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Parental Mythbusting

Friday, October 22, 2010 | Comments (7)

Myths—they intrigue, entertain, and sometimes even humor us. From health and history to sports and science, myths and misconceptions seem to find their way into every realm of human thought and activity—including parenting.

As Christians, we probably dismiss most of the parenting myths we encounter without a second thought, right? After all, we’re Christians, those who look to and depend upon God’s Word to determine our reality, not worldly platitudes or cultural traditions. If you’re among those who think only naïve and untaught Christians fall for unbiblical substitutes when it comes to parenting, maybe you’d better take a look at our list.

Here are ten of the most common myths confronting Christian parents these days. Mom and dad, as you endeavor to raise your children to the glory of God, take note of them:


Myth # 1: “Children must be the first priority in our family.”

Heard that one? According to this myth, the child-centered family is the successful family, so the more attention you give your children, the better they’ll turn out. Basically, you’ve got to prioritize your children over your spouse. No matter how pious they make it sound, it’s not pious at all. The Bible says your spouse is your priority, second only to God. Husbands, you understand this…God commands you to love you wife as your own body (Eph. 5:28). Why? Because you’re in a “one flesh” relationship with that woman (Gen. 2:24; Eph. 5:31). There is no such relationship between parent and child; it’s a different level of intimacy. To elevate the relationship with your children above the more intimate relationship you have with your spouse isn’t positive in any sense. It’s a subtle but dangerous myth that always weakens and sometimes wrecks a home. Beware.

Myth # 2: “I should rely mainly upon the church—particularly the children’s ministry, to teach the Bible to my children.”

Most of us would probably deny believing this myth, but how we live tells all. Evaluate your habits at home, parents. Where does the majority of your children’s spiritual instruction take place—church or home? Who provides that instruction—an Awana leader or you? We’re not belittling the role of your local church’s teaching ministries. We are pointing out that Sunday school and youth group should supplement your teaching at home, not replace it. Both the Old and New Testaments assign parents, not pastors, the responsibility of teaching their children (See Deut. 6:4-9; Eph. 6:4; Col. 3:21).

Myth # 3: “The behavior of my children is a sure measure of successful parenting.”

That statement would cease to be a myth with a slight adjustment: Your response to the behavior of your children is a sure measure of successful parenting. See the difference? Your child’s behavior is mostly out of your control; your response is not. None of us, especially after the early years, can control our child’s behavior. But you can and must control your response to their behavior. God’s simple instruction to parents is found in Ephesians 6:4, “Bring them up in the discipline and instruction of the Lord.” Your success as a parent relates to how faithfully you carry out that charge, not how well your children receive discipline and instruction.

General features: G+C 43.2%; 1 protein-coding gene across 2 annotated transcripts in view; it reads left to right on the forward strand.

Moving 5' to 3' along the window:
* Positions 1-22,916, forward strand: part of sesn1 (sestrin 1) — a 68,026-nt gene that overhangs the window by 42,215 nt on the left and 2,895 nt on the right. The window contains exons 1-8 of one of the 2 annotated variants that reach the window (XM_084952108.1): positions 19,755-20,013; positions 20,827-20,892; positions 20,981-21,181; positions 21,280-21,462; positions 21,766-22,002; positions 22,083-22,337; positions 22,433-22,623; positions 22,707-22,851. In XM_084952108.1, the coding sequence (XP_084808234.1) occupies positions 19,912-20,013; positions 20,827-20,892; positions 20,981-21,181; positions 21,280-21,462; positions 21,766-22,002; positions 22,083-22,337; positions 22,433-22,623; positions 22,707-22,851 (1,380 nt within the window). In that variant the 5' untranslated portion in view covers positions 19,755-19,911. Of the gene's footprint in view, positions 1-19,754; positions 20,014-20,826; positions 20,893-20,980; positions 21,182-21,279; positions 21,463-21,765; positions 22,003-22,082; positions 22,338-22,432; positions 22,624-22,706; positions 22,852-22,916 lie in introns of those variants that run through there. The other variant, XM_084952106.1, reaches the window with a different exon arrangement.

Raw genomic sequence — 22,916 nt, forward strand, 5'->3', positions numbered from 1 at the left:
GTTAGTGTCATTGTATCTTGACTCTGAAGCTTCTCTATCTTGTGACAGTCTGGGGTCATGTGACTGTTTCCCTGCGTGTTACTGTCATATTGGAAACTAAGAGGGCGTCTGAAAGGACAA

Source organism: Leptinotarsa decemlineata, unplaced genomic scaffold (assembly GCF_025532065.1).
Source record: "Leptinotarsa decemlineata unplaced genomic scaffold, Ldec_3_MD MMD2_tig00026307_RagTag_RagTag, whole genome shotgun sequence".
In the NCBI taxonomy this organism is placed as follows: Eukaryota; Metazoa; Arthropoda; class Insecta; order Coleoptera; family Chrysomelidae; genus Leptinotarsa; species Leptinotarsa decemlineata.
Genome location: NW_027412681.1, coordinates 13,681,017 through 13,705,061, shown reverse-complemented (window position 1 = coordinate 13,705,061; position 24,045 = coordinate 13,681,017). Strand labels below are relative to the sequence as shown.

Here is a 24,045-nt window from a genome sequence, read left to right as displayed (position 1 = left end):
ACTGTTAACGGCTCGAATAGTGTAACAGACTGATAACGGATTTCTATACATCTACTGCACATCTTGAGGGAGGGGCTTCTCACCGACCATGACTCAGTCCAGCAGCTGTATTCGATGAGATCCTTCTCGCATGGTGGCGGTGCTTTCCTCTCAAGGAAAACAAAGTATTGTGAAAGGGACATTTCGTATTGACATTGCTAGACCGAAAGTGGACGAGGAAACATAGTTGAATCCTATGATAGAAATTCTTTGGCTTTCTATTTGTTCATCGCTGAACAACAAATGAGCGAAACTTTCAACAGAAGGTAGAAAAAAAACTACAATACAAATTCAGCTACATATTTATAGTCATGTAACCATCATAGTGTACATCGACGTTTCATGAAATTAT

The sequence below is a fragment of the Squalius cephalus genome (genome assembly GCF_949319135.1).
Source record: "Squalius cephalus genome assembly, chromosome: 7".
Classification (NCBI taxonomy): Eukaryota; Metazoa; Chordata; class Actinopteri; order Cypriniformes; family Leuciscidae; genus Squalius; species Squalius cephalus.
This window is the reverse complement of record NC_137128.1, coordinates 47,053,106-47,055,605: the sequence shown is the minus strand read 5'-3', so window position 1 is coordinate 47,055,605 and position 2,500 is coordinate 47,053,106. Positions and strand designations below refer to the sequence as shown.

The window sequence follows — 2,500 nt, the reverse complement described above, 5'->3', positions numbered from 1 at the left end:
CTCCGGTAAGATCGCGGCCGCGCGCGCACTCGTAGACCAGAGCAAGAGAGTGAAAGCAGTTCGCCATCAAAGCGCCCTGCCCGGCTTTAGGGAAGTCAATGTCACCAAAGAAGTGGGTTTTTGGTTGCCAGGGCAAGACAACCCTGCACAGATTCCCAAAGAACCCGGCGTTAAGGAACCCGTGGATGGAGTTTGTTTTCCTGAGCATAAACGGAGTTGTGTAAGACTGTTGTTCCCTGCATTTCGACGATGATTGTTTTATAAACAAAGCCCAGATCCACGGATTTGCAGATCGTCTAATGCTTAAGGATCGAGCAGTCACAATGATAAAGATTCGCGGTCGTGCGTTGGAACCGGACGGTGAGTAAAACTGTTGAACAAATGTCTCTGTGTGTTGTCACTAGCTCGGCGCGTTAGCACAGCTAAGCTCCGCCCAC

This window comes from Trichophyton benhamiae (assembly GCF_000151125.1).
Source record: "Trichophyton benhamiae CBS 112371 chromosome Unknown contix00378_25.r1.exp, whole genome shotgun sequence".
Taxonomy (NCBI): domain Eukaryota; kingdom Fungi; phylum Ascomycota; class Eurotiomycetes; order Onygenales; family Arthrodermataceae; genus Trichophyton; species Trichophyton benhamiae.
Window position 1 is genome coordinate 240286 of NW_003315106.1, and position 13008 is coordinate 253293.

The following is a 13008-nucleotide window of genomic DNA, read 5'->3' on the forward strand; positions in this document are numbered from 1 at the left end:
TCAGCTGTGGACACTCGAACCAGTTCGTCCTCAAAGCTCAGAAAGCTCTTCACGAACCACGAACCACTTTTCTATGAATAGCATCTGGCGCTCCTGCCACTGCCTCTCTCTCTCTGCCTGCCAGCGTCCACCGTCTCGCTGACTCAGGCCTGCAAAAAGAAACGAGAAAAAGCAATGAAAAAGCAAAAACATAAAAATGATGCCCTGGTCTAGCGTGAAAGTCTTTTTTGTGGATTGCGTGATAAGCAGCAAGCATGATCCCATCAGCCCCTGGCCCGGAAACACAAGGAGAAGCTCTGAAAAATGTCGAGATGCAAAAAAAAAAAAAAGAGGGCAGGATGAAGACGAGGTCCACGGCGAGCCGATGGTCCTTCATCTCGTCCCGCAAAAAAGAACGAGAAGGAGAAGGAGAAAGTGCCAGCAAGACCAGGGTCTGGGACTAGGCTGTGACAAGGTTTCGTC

Myth # 4: “Quality time with my children is more important than quantity time.”

Some parents use this myth to ease their guilt for spending too little time with their kids. That’s not the biblical model. When God instructed parents to impart His Law to their children, notice how much time is involved: “These words, which I am commanding you today, shall be on your heart. You shall teach them diligently to your sons and shall talk of them when you sit in your house and when you walk by the way and when you lie down and when you rise up” (Deut. 6:6, 7). We’re mistaken to think we can somehow schedule those teachable moments into a few scattered, “quality” interactions between dinner and dessert. Faithfulness to the parenting task requires more time than that. As you make yourself available, you’ll begin to see how many unplanned opportunities arise out of those times of sitting, walking, lying down, and rising up.

Myth # 5: “My children belong to me.”

Behind this myth is the false notion that, “My children are my property, and it’s my right to raise them as seems best to me.” Psalm 127:3 says, “Behold, children are a gift from the Lord.” Even life itself is a gift, isn’t it? But it still belongs to God. Parenting is a stewardship, and we are stewards of all God’s gifts, including our children. We provide care, impart instruction, and teach them to fear God, and one day we’ll give an account to Him for how we carry out our charge. Children belong to God.

Myth # 6: “My wife should take responsibility for training our children since I work.”

Husbands, don’t turn God’s calling for your wife (Titus 2:4-5, to love you and your children, and keep the home) into a fatal parenting myth. God’s instruction to your wife doesn’t excuse you from parental responsibility. Scripture presents parenting as a joint-effort, and it also issues several commands directly to you fathers—it’s your responsibility to train your children (Eph 6:4, Col. 3:21). It’s true, your wife will spend more time at home with the kids while you work, but that doesn’t eliminate or diminish your responsibility to join her—in fact to lead her—in the parenting task.